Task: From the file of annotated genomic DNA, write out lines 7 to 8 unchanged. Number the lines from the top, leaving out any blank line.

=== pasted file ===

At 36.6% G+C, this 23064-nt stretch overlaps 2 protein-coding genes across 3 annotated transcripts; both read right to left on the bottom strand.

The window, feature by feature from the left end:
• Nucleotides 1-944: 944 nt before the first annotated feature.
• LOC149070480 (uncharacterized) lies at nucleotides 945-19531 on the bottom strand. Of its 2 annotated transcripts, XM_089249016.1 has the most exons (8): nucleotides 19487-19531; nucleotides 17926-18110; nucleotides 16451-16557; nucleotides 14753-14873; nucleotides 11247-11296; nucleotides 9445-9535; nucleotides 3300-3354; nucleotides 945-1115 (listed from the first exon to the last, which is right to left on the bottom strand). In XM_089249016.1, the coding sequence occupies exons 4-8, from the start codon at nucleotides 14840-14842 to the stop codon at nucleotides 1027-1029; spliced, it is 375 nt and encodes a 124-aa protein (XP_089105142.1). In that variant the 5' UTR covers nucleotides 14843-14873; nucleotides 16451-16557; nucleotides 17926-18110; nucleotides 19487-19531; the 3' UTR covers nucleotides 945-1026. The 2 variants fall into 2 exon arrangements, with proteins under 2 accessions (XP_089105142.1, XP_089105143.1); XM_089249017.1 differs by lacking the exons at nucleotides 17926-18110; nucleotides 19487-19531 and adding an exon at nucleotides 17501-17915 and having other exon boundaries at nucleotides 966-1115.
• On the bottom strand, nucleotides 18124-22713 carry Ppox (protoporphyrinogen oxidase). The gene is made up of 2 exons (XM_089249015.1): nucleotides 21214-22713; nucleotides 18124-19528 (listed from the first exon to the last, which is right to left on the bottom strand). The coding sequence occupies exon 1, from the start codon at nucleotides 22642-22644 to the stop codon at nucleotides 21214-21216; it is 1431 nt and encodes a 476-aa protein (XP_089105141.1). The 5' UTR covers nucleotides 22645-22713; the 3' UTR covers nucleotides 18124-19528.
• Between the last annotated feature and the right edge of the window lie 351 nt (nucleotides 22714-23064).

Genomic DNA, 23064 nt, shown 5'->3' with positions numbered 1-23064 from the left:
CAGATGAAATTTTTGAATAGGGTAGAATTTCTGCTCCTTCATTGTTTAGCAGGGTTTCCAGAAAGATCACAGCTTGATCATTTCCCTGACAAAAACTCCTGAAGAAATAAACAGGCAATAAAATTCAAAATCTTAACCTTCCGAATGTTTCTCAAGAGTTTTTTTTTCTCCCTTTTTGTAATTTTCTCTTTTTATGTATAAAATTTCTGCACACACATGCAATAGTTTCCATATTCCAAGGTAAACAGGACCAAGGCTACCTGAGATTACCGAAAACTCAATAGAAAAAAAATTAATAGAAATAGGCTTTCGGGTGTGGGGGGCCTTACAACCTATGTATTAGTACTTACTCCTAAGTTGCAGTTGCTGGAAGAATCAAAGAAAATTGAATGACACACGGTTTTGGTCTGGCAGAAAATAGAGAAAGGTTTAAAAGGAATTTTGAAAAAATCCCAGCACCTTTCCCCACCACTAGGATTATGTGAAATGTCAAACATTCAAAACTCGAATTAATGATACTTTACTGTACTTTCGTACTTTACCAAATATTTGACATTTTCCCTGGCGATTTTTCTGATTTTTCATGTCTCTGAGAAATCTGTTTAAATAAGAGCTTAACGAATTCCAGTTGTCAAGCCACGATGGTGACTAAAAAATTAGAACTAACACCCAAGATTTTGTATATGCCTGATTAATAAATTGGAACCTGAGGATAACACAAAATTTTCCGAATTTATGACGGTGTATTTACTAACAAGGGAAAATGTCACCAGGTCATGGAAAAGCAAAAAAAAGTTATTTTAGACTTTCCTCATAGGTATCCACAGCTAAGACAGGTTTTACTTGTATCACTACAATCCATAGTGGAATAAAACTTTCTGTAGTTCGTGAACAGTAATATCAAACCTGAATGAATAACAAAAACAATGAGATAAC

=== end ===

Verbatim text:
Genomic DNA, 23064 nt, shown 5'->3' with positions numbered 1-23064 from the left:
CAGATGAAATTTTTGAATAGGGTAGAATTTCTGCTCCTTCATTGTTTAGCAGGGTTTCCAGAAAGATCACAGCTTGATCATTTCCCTGACAAAAACTCCTGAAGAAATAAACAGGCAATAAAATTCAAAATCTTAACCTTCCGAATGTTTCTCAAGAGTTTTTTTTTCTCCCTTTTTGTAATTTTCTCTTTTTATGTATAAAATTTCTGCACACACATGCAATAGTTTCCATATTCCAAGGTAAACAGGACCAAGGCTACCTGAGATTACCGAAAACTCAATAGAAAAAAAATTAATAGAAATAGGCTTTCGGGTGTGGGGGGCCTTACAACCTATGTATTAGTACTTACTCCTAAGTTGCAGTTGCTGGAAGAATCAAAGAAAATTGAATGACACACGGTTTTGGTCTGGCAGAAAATAGAGAAAGGTTTAAAAGGAATTTTGAAAAAATCCCAGCACCTTTCCCCACCACTAGGATTATGTGAAATGTCAAACATTCAAAACTCGAATTAATGATACTTTACTGTACTTTCGTACTTTACCAAATATTTGACATTTTCCCTGGCGATTTTTCTGATTTTTCATGTCTCTGAGAAATCTGTTTAAATAAGAGCTTAACGAATTCCAGTTGTCAAGCCACGATGGTGACTAAAAAATTAGAACTAACACCCAAGATTTTGTATATGCCTGATTAATAAATTGGAACCTGAGGATAACACAAAATTTTCCGAATTTATGACGGTGTATTTACTAACAAGGGAAAATGTCACCAGGTCATGGAAAAGCAAAAAAAAGTTATTTTAGACTTTCCTCATAGGTATCCACAGCTAAGACAGGTTTTACTTGTATCACTACAATCCATAGTGGAATAAAACTTTCTGTAGTTCGTGAACAGTAATATCAAACCTGAATGAATAACAAAAACAATGAGATAAC